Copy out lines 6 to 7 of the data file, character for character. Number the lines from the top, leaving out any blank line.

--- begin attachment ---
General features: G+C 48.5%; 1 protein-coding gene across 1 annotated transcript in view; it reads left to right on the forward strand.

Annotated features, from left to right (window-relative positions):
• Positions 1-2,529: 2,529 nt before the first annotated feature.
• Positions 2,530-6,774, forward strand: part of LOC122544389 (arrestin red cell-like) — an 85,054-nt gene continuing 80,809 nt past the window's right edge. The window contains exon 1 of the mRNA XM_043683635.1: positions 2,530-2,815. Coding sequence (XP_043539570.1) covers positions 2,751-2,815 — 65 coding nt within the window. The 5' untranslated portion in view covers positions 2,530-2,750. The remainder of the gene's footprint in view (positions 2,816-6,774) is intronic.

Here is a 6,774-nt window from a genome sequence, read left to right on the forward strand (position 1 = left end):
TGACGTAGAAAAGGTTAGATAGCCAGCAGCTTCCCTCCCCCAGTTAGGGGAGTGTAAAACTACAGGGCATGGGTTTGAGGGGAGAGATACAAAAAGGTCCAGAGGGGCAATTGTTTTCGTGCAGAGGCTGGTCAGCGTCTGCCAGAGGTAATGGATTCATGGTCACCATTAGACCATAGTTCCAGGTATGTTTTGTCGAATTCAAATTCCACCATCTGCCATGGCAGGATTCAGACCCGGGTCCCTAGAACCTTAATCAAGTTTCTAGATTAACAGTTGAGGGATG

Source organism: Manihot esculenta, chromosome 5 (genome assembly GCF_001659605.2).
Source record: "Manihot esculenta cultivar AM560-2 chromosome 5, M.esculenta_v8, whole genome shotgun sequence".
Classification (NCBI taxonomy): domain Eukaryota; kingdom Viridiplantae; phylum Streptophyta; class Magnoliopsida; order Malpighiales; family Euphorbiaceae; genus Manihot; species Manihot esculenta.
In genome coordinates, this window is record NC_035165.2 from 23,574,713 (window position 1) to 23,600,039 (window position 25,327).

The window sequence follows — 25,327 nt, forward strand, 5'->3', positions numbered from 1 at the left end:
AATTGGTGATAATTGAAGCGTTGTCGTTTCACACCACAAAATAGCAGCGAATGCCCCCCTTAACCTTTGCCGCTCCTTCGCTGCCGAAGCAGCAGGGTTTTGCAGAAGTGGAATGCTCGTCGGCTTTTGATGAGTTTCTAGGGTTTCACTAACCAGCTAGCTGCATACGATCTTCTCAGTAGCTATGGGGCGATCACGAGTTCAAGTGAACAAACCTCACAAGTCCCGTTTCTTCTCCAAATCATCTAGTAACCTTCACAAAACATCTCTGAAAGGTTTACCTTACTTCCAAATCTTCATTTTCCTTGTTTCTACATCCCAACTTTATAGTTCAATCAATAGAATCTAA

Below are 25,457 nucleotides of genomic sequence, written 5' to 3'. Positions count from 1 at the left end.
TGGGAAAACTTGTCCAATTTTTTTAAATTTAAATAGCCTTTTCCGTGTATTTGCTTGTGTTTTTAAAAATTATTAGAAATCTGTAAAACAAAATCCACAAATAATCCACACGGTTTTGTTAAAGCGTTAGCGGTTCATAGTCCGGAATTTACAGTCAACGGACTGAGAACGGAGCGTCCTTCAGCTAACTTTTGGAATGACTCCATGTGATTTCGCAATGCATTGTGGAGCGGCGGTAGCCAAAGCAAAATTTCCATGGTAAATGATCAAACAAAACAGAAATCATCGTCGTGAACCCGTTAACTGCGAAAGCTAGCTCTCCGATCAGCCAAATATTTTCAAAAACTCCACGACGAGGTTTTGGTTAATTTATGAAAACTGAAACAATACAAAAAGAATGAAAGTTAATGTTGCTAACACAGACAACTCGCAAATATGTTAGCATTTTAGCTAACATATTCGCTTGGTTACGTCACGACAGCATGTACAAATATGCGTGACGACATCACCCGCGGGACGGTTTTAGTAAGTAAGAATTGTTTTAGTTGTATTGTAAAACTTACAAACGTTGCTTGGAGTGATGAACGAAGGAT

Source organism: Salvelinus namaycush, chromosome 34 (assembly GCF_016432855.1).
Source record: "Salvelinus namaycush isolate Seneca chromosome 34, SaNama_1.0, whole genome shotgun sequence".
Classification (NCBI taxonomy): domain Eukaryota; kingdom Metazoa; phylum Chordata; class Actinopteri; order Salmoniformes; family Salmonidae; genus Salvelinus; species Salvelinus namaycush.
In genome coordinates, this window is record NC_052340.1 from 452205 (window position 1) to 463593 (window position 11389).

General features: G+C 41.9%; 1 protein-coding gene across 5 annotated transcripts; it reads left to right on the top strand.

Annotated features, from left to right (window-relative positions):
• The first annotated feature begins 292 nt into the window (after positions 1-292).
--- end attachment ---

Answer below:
TGACGTAGAAAAGGTTAGATAGCCAGCAGCTTCCCTCCCCCAGTTAGGGGAGTGTAAAACTACAGGGCATGGGTTTGAGGGGAGAGATACAAAAAGGTCCAGAGGGGCAATTGTTTTCGTGCAGAGGCTGGTCAGCGTCTGCCAGAGGTAATGGATTCATGGTCACCATTAGACCATAGTTCCAGGTATGTTTTGTCGAATTCAAATTCCACCATCTGCCATGGCAGGATTCAGACCCGGGTCCCTAGAACCTTAATCAAGTTTCTAGATTAACAGTTGAGGGATG

Source organism: Manihot esculenta, chromosome 5 (genome assembly GCF_001659605.2).